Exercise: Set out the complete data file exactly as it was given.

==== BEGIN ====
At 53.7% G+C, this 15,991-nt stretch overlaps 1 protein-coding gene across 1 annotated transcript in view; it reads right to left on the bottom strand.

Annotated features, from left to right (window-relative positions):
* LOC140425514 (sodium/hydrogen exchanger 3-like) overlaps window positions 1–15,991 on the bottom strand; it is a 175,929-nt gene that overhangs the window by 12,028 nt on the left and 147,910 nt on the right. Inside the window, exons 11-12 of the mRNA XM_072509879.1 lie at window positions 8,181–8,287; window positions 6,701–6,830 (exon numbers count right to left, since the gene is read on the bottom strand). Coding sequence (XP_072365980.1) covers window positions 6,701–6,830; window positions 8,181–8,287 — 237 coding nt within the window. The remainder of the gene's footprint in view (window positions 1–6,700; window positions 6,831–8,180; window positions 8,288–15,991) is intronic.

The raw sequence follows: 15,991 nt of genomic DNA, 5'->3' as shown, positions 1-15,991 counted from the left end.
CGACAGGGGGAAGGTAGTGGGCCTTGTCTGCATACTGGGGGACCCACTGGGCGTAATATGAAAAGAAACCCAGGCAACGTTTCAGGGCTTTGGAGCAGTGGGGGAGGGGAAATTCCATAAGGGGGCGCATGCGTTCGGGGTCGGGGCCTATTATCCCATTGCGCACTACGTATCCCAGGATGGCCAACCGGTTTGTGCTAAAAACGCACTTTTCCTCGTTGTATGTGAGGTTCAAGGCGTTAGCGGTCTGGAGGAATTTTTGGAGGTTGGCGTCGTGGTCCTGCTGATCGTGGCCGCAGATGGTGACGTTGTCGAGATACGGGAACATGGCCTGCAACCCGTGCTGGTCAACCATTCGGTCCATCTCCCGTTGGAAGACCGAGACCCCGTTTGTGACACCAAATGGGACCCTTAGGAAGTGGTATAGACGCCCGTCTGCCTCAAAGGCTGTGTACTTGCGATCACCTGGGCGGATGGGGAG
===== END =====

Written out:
At 53.7% G+C, this 15,991-nt stretch overlaps 1 protein-coding gene across 1 annotated transcript in view; it reads right to left on the bottom strand.

Annotated features, from left to right (window-relative positions):
* LOC140425514 (sodium/hydrogen exchanger 3-like) overlaps window positions 1–15,991 on the bottom strand; it is a 175,929-nt gene that overhangs the window by 12,028 nt on the left and 147,910 nt on the right. Inside the window, exons 11-12 of the mRNA XM_072509879.1 lie at window positions 8,181–8,287; window positions 6,701–6,830 (exon numbers count right to left, since the gene is read on the bottom strand). Coding sequence (XP_072365980.1) covers window positions 6,701–6,830; window positions 8,181–8,287 — 237 coding nt within the window. The remainder of the gene's footprint in view (window positions 1–6,700; window positions 6,831–8,180; window positions 8,288–15,991) is intronic.

The raw sequence follows: 15,991 nt of genomic DNA, 5'->3' as shown, positions 1-15,991 counted from the left end.
CGACAGGGGGAAGGTAGTGGGCCTTGTCTGCATACTGGGGGACCCACTGGGCGTAATATGAAAAGAAACCCAGGCAACGTTTCAGGGCTTTGGAGCAGTGGGGGAGGGGAAATTCCATAAGGGGGCGCATGCGTTCGGGGTCGGGGCCTATTATCCCATTGCGCACTACGTATCCCAGGATGGCCAACCGGTTTGTGCTAAAAACGCACTTTTCCTCGTTGTATGTGAGGTTCAAGGCGTTAGCGGTCTGGAGGAATTTTTGGAGGTTGGCGTCGTGGTCCTGCTGATCGTGGCCGCAGATGGTGACGTTGTCGAGATACGGGAACATGGCCTGCAACCCGTGCTGGTCAACCATTCGGTCCATCTCCCGTTGGAAGACCGAGACCCCGTTTGTGACACCAAATGGGACCCTTAGGAAGTGGTATAGACGCCCGTCTGCCTCAAAGGCTGTGTACTTGCGATCACCTGGGCGGATGGGGAG